Lunes, 26 de Junio de 2017
20:27 CEST.
Opinion

The poet says...

Poets, they say, are usually noble people. They write of beauty and pain, rise above the banality of everyday life, and turn the simplest elements of the universe into magic. Poets, they say, have sensitive souls. But I'm not so sure that this necessarily translates into an eternal defence of the helpless or an incorruptible love of humanity. At the end of the day, for every bard with a thirst for justice, there is always a buffoon who reveres tyrants, whether out of fear, wealth, or vanity; in some cases, a mixture of all three.

I am writing about them - not about poetry - after reading two texts written by poets. In one, a former defender of human rights, now an official serving the dictatorship of Nicolás Maduro, seeks to fudge his spineless refusal to denounce repression unleashed in Venezuela. In the other, a Mexican friend invokes Neruda and Che Guevara to justify his silence regarding the situation in Cuba. "I condemn all violence," says the former, as if the savage attacks by police and paramilitary forces were analogous to essentially peaceful marches by citizens. "Cuba is something personal to me, believe me," says the latter, as if political imprisonments, the repression of thought, and the country's fleeing youth, yearning for a future, could be resolved through his psychoanalysis sessions.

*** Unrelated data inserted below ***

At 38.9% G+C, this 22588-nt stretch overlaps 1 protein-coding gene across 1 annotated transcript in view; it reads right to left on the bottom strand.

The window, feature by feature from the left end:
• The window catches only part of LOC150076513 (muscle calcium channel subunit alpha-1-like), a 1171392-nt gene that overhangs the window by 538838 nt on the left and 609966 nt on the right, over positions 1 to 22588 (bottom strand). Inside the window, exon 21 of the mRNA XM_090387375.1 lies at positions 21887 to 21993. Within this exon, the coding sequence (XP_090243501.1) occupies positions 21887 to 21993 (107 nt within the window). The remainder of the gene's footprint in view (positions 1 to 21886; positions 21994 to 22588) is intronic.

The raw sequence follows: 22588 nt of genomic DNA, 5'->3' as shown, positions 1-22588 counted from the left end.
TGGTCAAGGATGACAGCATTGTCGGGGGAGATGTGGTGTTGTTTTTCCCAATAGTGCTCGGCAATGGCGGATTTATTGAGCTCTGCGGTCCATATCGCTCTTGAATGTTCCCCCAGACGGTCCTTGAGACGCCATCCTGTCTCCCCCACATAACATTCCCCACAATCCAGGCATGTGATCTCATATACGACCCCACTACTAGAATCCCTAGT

After a 20th century rife with horrors - labor camps, genocides and invasions - in the name of liberation, it is hard to believe that there are still people like this, who call themselves poets and militants at the same time. People who subordinate a prosaic truth to an abstract idea that is never realised. People who refuse to condemn with the same disgust the young people killed in Mexico or Caracas, those who have been forgotten in Guantanamo, and those condemned to Havana's dungeons. People who celebrate, at the same time, the freedom of Óscar López and the imprisonment of Leopoldo López. People who applaud us when we march together against Donald Trump, but who anathematize us when we denounce their false utopias. People who justify their complicit silence before the abuses committed in the name of “the Revolution,” invoking ideological loyalty and past heroism.

No, gentlemen, nothing excuses you. Your attitude is not - as occurred in Stalinist Moscow - the result of remoteness and ignorance. It is conscious and calculated. There are piles of evidence right before you, but you refuse to see, to read, to feel. You choose to be bards of an intolerant sect and, given the chance, you would be the censors of a new despot. Your notebooks and readings, since you chose to abet oppression, are stained with a blood every bit as red and wasted as other bloods, like the ideas you claim to embody and defend.


 

This article originally appeared in the Mexican newspaper La Razón. It is published here with the author's permission.

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